What a gift the city of Bell pay scandal has been for Democrat Jerry Brown. Instead of actually buying campaign advertisements for his gubernatorial race, the attorney general can investigate the excessive salaries in that tiny city and tell California voters it's outrageous what public officials were being paid.
It's doubtful that Brown could find a Californian who didn't already know that, but it sure beats spending his campaign cash. Let Republican opponent Meg Whitman unload her political war chest attacking his motives in the Bell investigation.
Brown is doing the people's work in Bell. He's even set up a hotline so tipsters can call in complaints about Bell's operations.
It's better than having to come up with a workable plan to close the state's $19 billion budget gap. A sensible proposal can only lose votes because it will entail pain for Californians given the size of the deficit. That makes political handlers nervous. But Brown is all over the Bell scandal.
That might even be a good strategy if he's elected governor.
"Don't bother me with the state budget mess; I have to be in Bell this afternoon holding hearings on the salaries of mid-level managers who also might be ripping off the public."
As attorney general, Brown has a political advantage because he can run for governor just by performing his AG duties. Some might argue that the Bell investigation is overkill, but it loosely falls into the definition of the job.
Even Los Angeles District Attorney Steve Cooley has a Bell investigation going. It's only coincidental that he's running for attorney general.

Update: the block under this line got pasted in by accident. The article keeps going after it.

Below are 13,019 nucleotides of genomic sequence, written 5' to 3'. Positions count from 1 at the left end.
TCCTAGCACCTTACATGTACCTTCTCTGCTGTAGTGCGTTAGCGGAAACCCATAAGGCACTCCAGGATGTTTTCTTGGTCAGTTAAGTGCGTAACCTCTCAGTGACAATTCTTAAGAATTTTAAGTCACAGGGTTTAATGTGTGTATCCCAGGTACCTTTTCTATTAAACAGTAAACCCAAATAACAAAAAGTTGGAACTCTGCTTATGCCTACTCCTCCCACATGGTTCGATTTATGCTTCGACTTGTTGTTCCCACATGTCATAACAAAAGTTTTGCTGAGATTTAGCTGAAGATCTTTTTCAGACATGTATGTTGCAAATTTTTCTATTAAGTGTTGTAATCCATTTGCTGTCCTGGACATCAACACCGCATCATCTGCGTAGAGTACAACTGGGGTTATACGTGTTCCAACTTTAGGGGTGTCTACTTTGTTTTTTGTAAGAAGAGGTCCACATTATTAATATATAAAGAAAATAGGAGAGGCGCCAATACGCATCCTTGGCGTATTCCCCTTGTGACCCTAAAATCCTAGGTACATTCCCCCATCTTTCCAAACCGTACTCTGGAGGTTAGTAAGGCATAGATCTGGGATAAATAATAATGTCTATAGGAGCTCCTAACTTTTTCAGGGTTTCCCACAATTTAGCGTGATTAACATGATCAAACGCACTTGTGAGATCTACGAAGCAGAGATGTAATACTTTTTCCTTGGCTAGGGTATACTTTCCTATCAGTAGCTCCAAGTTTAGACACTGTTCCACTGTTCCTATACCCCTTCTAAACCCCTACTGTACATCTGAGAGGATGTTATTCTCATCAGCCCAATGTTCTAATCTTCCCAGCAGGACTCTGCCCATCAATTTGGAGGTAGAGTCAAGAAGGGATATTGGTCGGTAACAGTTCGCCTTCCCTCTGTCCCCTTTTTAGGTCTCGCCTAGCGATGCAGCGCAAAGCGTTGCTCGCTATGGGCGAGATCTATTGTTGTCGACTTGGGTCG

Whitman realizes that the Bell scandal could help Brown in the governor's race and has been on the attack ever since he began showing an interest in this tiny Los Angeles County community. Her latest counter-punch to Brown's Bell investigation is to look at the salaries paid in Oakland during his tenure.
"When he was mayor of Oakland, he stonewalled reporters who were trying to get to the bottom of the city's wasteful spending," said Andrea Jones Rivera, a Whitman spokesperson.
"Jerry's hand-picked city manager cashed in $183,000 of vacation and sick pay and gave herself $60,000 of bonuses on top of her six-figure salary. Jerry's confidante and personal guru, Jacques Barzaghi, was on the city's payroll for $126,000 a year at a make-work job that eventually cost the city another $50,000 in a sexual harassment settlement."
Unfortunately for voters, they have learned more about the Bell scandal and Oakland under Brown's mayoral tenure than they have about the most serious issues facing the state. Californians deserve better from the candidates that the Democrats and Republicans have nominated for governor.
Brown uses his AG office to get publicity for the campaign and Whitman seldom ventures out of her protective cocoon that her handlers have created to limit tough questions.
Being governor of California isn't an easy job, and the way Brown and Whitman have campaigned so far, it doesn't seem they are up to the task. We can only hope that they are better than their handlers have allowed them to be in this campaign.
This is what we know about Brown and Whitman: They are good at criticizing each other, but not so good at offering voters real solutions to the challenges facing the Golden State.
There's no reason to believe that we'll get more substance out of either of them between now and Nov. 2. Brown will stick to his Bell-style campaign and Whitman will continue to spend her personal fortune. Voters will be left wondering what they really stand for.
Boren is editorial page editor of The Fresno Bee. Contact him at email@example.com or 1626 E St., Fresno 93786.
THE FRESNO BEE